News roundup: How Bad Passwords Can Foil Good Security

While companies of all sizes try to find ways to prevent cybersecurity breaches, the key aspect of protecting a company lies with its employees. According to Statista, cybercrime monetary damages totaled $1.33 billion in 2016.  To help combat this growing problem, the Forbes Technology Council offered seven tips for how to tackle this ongoing issue.

  • Establish Awareness: Create cybersecurity awareness programs that include frequent employee training and regularly updated rules and processes for employees to follow.
  • Treat Data Seriously: Implement policies and procedures for protecting valuable customer data to create a culture of compliance.
  • Make It Personal: Protecting customer and partner data is very important, but treating employee information securely makes employees feel that they are valuable to the company.
  • Make It Easy: A large portion of the today’s workforce has grown up surrounded by easy-to-use technology and cloud-based applications. Make sure that your company’s technology is easy to use.
  • Improve Understanding: Design training programs that teach employees the importance of using cybersecurity procedures and the impact that cyberthreats can have on both the company and the employee.
  • Give Employees A ‘Why’: Explain to employees that implementing and adhering to cybersecurity policies helps prevent the spread of cybersecurity breaches.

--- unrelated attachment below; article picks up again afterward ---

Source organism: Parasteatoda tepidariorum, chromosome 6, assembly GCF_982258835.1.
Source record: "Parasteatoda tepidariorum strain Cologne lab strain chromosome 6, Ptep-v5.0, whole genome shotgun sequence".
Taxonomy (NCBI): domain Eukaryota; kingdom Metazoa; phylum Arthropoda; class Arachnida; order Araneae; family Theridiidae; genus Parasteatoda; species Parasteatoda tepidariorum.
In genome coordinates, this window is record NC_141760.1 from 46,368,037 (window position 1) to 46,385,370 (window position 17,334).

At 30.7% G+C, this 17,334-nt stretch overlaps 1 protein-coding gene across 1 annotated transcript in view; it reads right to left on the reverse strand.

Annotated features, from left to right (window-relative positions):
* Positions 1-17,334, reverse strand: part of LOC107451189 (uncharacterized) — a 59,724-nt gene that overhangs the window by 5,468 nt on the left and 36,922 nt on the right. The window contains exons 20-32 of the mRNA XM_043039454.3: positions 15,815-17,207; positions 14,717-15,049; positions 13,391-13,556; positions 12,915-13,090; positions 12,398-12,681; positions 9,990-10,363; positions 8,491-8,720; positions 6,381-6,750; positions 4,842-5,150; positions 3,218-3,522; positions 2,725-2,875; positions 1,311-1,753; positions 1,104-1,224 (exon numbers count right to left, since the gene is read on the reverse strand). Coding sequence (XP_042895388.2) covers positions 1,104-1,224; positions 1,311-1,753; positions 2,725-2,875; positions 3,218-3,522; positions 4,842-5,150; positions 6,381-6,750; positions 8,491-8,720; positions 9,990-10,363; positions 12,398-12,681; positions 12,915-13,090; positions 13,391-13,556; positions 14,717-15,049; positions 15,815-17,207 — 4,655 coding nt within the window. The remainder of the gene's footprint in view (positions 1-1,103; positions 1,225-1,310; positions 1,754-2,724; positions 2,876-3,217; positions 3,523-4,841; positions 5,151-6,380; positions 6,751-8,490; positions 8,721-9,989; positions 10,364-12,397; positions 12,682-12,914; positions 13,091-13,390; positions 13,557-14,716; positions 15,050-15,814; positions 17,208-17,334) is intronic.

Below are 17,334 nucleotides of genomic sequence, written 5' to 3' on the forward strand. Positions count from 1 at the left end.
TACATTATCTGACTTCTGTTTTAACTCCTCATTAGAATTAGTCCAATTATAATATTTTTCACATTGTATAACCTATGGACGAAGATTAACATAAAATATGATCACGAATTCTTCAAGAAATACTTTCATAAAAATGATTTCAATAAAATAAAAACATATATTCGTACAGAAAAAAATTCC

• Articulate Clearly: Incorporate employee feedback before implementing cybersecurity policies. These policies will impact the employees on a daily basis and it’s important that the company empower employees to contribute to the safety policies.

No more using “password” as a password

California has passed a new law that bans default passwords in all consumer electronics starting in 2020. That means that all new electronic devices that are built in California has to come with increased security features. That means no more “admin,” “1234,” or “password” can be installed as a default password.

According to TechCrunch, all new devices must “contain a security feature that requires a user to generate a new means of authentication before access is granted to the device for the first time.” This means that customers must create a new password the first time that the new device is turned on.

Keep passwords to yourself

Dark Reading reported that, on average, employees share six passwords with co-workers. Worse yet, half of the employees reuse passwords among work and personal accounts.

However, there is some good news in the report. “Forty-five percent of businesses are using multifactor authentication (MFA), up from 24.5% last year, according to a study by password manager LastPass of 43,000 organizations that use its service. Some 63% of organizations that employ MFA are in the US.”

It’s also worth noting that passwords might become a thing of the past. ZDNet explained that Microsoft has declared the “end of the password era” by bringing its Authenticator sign-in app to the enterprise with support for the Azure Active Directory (AD) identity management service.

According to Rob Lefferts, Microsoft corporate vice president of security, “Using a multi-factor sign-in method can reduce compromise by 99.9 percent, and you can make the user experience simpler by eliminating passwords.”

Cyber Oregon partner blog post of interest

Brian Edwards

Author: Brian Edwards, News Editor

Brian Edwards is a Vice President at McKenzie Worldwide, a high-technology public relations, social media and brand development agency, and serves as the Cyber Oregon news editor. He has more than 25 years of high-tech public relations, social media and journalism experience.